Interior House Painting Horn Lake
So you want to paint the interior of your house? What color, what sheen, what texture. There are a lot of questions to consider before you pick up the brush.
We’d like to help you may your interior house painting job a little less daunting. A great source is the DIY network. They offer several tips that will make your job more manageable.
Sheen Is Very Important
The finish of your paint, or sheen, will have a major impact on your walls. Gloss, satin, eggshell – with these options comes many considerations. High-traffic areas do well with gloss or satin as they hold up better to touching and can be cleaned more easily. But, they can make wall imperfections (wavy drywall, patched areas) much more pronounced. A more matte-like finish, such as flat, will not clean as well or endure touches as well, but you won’t see imperfections as much.
Select colors that add depth and texture to a room. Understand the psychology of color and use it to your advantage. A calming color, such as one in the blue family, is great for a bedroom. Another great place to get tips and strategies to tackle your Horn Lake interior house painting job can be found here.
Costs will vary greatly, depending on price and quality. Choosing mid to upper-grade paint, expect to pay in the area of $350.00 in paint alone for a 2000 sq. ft. house. Add another $100 to $200 in brushes, rollers, pans, tape, and other materials. Don’t forget food, if you plan to feed your workforce. When it comes to materials, not all paints are equal. Some truly cover with one coat, some say they do but don’t. Your costs will double if you have to apply two coats to everything, so buying the cheaper paint might cost more in the long run. Trust your paint professional salesman (to a certain degree) to tell you which paint to buy. You can generally go cheap on primer, expensive on top coats.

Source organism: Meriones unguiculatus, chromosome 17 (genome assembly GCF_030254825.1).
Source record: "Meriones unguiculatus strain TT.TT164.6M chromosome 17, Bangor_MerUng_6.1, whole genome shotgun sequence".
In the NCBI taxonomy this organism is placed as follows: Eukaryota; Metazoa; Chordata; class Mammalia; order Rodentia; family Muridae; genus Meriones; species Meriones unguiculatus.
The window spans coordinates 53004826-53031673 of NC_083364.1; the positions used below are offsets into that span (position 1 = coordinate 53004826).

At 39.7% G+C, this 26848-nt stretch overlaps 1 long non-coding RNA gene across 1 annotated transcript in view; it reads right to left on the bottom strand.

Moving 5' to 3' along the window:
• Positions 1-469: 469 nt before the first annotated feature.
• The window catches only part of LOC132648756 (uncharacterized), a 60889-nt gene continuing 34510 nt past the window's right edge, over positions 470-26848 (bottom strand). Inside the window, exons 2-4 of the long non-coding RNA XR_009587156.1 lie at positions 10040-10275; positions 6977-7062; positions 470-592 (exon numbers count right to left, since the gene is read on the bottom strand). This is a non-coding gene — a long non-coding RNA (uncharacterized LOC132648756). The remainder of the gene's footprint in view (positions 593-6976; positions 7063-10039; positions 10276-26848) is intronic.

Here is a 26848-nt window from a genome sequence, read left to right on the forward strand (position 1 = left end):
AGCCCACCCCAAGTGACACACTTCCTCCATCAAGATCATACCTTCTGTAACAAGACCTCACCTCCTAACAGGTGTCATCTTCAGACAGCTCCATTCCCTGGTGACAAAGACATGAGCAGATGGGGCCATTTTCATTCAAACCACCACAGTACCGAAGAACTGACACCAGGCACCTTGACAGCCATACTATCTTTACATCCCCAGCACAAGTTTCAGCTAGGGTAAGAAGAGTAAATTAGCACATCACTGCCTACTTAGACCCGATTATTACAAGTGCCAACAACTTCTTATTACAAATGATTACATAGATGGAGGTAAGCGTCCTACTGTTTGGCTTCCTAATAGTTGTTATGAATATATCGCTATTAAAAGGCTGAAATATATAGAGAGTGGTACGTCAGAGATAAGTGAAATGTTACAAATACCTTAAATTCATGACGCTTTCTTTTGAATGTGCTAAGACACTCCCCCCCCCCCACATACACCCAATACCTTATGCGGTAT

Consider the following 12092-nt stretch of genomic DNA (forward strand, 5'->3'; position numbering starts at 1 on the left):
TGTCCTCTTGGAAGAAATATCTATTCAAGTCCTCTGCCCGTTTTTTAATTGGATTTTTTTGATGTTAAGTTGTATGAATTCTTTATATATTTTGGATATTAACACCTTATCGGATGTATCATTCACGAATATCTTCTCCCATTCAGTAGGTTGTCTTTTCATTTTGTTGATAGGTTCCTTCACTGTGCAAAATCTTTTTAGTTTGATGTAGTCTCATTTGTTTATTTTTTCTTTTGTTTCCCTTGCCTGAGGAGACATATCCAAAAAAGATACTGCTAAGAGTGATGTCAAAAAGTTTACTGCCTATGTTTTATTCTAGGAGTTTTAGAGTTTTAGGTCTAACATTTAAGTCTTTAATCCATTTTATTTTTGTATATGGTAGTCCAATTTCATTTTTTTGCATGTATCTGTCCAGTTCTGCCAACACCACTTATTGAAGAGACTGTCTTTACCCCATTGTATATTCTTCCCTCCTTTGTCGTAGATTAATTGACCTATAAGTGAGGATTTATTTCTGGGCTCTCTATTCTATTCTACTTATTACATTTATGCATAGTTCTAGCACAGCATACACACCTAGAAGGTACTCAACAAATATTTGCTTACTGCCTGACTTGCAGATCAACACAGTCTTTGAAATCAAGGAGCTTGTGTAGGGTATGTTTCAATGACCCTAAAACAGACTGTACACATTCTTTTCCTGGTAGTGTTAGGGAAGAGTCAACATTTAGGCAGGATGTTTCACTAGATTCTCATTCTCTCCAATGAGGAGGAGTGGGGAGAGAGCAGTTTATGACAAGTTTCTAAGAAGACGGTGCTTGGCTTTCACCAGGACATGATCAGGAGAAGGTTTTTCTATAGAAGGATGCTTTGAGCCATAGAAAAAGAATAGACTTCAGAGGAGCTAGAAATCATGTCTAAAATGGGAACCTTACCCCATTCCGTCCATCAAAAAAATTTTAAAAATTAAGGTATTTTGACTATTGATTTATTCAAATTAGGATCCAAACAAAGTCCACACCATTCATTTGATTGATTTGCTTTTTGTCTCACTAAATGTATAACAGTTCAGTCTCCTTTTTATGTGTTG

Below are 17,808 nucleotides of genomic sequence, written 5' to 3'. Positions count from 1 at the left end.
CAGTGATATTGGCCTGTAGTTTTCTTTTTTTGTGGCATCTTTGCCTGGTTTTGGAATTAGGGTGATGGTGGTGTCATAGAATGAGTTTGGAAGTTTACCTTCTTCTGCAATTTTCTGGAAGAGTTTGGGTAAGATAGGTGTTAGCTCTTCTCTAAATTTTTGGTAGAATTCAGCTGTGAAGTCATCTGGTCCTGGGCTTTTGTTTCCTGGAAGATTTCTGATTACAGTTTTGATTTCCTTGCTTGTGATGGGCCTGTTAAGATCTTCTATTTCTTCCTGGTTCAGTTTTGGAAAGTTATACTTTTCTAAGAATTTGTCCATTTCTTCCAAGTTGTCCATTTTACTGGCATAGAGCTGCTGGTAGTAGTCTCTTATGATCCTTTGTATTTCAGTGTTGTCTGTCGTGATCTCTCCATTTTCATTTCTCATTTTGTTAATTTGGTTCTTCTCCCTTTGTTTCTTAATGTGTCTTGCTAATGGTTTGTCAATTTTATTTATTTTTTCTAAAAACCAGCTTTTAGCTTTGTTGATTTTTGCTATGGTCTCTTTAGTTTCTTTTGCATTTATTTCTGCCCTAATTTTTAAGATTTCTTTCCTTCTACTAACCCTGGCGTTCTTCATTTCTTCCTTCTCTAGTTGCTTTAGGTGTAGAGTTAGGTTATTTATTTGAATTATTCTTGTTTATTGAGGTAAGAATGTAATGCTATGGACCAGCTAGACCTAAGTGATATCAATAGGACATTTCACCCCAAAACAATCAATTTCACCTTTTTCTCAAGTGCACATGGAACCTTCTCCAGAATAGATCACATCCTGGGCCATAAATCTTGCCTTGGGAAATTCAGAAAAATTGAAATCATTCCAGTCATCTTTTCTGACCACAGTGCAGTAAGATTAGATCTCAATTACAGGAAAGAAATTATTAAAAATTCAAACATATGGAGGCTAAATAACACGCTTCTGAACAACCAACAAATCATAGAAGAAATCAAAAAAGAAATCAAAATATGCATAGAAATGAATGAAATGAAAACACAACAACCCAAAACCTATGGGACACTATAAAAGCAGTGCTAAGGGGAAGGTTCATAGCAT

Dark colors, stains (once sealed), and previously unpainted surfaces (drywall, spackle, etc.) will need a primer coat, usually white. Most paint stores & home improvement centers will now tint primer (at no charge) to match fairly close to the color of the finished coat, that way two coats of primer need not be applied. Although not all surfaces need a prime coat, skip this step at your peril! Dark colors will likely show through the first — or even the first couple— topcoats of paint. Sealants and unpainted surfaces like spackle patches will absorb or repel moisture in a topcoat at a different level than the areas surrounding them. Applying a good primer coat will help even out these differences. Primer equalizes a wall to a uniform surface. It’s like erasing a canvas before drawing a new picture. Although some will argue the point, you generally don’t need to spend a great deal on primer or buy special primer. A cheap, 5 gallon bucket of plain, flat white paint will usually do the trick and cover a large area. Give your primer at least 24 hours to dry (follow its instructions) before applying a topcoat.
Knowing what your goal is and how you’ll get there can make your Horn Lake interior house painting job more enjoyable. But, if you want to take all the guess work out of the process just give us a call and we’ll take care of everything.